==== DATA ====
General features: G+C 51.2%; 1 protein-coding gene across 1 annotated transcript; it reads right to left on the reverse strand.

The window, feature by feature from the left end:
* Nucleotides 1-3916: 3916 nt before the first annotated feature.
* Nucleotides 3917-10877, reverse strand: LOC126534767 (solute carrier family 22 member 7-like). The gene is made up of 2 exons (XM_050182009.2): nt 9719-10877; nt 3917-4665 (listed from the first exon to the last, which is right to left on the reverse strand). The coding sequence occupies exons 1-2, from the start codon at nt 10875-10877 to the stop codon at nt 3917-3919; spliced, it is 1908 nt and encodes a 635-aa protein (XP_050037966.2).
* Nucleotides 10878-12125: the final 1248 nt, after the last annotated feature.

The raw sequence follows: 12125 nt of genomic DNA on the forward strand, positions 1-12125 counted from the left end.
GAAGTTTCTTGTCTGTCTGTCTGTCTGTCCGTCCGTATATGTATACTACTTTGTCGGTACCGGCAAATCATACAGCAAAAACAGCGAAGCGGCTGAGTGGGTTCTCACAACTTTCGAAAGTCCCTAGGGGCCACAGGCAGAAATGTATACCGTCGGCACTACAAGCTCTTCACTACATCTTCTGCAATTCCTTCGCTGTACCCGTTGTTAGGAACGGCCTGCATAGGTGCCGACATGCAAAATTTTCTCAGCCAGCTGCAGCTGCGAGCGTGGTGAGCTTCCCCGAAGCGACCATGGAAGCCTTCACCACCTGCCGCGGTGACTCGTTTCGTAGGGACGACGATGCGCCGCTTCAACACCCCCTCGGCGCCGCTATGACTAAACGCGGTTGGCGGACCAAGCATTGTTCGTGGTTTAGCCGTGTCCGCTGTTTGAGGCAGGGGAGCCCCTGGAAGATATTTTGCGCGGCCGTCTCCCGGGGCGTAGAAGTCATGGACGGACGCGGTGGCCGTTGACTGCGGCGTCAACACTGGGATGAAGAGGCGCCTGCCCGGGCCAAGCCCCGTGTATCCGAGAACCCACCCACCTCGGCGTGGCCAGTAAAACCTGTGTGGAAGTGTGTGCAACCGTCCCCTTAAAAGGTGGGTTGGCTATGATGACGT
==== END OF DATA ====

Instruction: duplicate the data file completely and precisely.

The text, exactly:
General features: G+C 51.2%; 1 protein-coding gene across 1 annotated transcript; it reads right to left on the reverse strand.

The window, feature by feature from the left end:
* Nucleotides 1-3916: 3916 nt before the first annotated feature.
* Nucleotides 3917-10877, reverse strand: LOC126534767 (solute carrier family 22 member 7-like). The gene is made up of 2 exons (XM_050182009.2): nt 9719-10877; nt 3917-4665 (listed from the first exon to the last, which is right to left on the reverse strand). The coding sequence occupies exons 1-2, from the start codon at nt 10875-10877 to the stop codon at nt 3917-3919; spliced, it is 1908 nt and encodes a 635-aa protein (XP_050037966.2).
* Nucleotides 10878-12125: the final 1248 nt, after the last annotated feature.

The raw sequence follows: 12125 nt of genomic DNA on the forward strand, positions 1-12125 counted from the left end.
GAAGTTTCTTGTCTGTCTGTCTGTCTGTCCGTCCGTATATGTATACTACTTTGTCGGTACCGGCAAATCATACAGCAAAAACAGCGAAGCGGCTGAGTGGGTTCTCACAACTTTCGAAAGTCCCTAGGGGCCACAGGCAGAAATGTATACCGTCGGCACTACAAGCTCTTCACTACATCTTCTGCAATTCCTTCGCTGTACCCGTTGTTAGGAACGGCCTGCATAGGTGCCGACATGCAAAATTTTCTCAGCCAGCTGCAGCTGCGAGCGTGGTGAGCTTCCCCGAAGCGACCATGGAAGCCTTCACCACCTGCCGCGGTGACTCGTTTCGTAGGGACGACGATGCGCCGCTTCAACACCCCCTCGGCGCCGCTATGACTAAACGCGGTTGGCGGACCAAGCATTGTTCGTGGTTTAGCCGTGTCCGCTGTTTGAGGCAGGGGAGCCCCTGGAAGATATTTTGCGCGGCCGTCTCCCGGGGCGTAGAAGTCATGGACGGACGCGGTGGCCGTTGACTGCGGCGTCAACACTGGGATGAAGAGGCGCCTGCCCGGGCCAAGCCCCGTGTATCCGAGAACCCACCCACCTCGGCGTGGCCAGTAAAACCTGTGTGGAAGTGTGTGCAACCGTCCCCTTAAAAGGTGGGTTGGCTATGATGACGT